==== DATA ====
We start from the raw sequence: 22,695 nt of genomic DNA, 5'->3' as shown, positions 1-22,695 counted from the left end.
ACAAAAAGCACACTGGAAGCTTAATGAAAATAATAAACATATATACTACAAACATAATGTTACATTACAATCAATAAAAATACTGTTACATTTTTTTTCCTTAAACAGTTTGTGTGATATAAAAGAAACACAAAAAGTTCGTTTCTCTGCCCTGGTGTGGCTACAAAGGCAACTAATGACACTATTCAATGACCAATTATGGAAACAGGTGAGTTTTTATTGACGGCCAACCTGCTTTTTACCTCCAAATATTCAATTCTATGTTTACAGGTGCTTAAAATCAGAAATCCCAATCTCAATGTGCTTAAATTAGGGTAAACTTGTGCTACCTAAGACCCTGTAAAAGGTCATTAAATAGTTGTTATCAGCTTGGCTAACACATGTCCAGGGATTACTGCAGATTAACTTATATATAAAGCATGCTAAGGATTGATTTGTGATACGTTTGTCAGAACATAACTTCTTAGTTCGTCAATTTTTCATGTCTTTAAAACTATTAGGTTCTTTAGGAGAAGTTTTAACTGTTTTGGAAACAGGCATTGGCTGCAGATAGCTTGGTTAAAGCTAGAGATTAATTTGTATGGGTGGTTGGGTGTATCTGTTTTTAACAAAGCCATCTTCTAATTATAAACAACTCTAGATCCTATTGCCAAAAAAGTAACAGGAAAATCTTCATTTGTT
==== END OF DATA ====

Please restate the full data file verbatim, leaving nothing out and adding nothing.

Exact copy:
We start from the raw sequence: 22,695 nt of genomic DNA, 5'->3' as shown, positions 1-22,695 counted from the left end.
ACAAAAAGCACACTGGAAGCTTAATGAAAATAATAAACATATATACTACAAACATAATGTTACATTACAATCAATAAAAATACTGTTACATTTTTTTTCCTTAAACAGTTTGTGTGATATAAAAGAAACACAAAAAGTTCGTTTCTCTGCCCTGGTGTGGCTACAAAGGCAACTAATGACACTATTCAATGACCAATTATGGAAACAGGTGAGTTTTTATTGACGGCCAACCTGCTTTTTACCTCCAAATATTCAATTCTATGTTTACAGGTGCTTAAAATCAGAAATCCCAATCTCAATGTGCTTAAATTAGGGTAAACTTGTGCTACCTAAGACCCTGTAAAAGGTCATTAAATAGTTGTTATCAGCTTGGCTAACACATGTCCAGGGATTACTGCAGATTAACTTATATATAAAGCATGCTAAGGATTGATTTGTGATACGTTTGTCAGAACATAACTTCTTAGTTCGTCAATTTTTCATGTCTTTAAAACTATTAGGTTCTTTAGGAGAAGTTTTAACTGTTTTGGAAACAGGCATTGGCTGCAGATAGCTTGGTTAAAGCTAGAGATTAATTTGTATGGGTGGTTGGGTGTATCTGTTTTTAACAAAGCCATCTTCTAATTATAAACAACTCTAGATCCTATTGCCAAAAAAGTAACAGGAAAATCTTCATTTGTT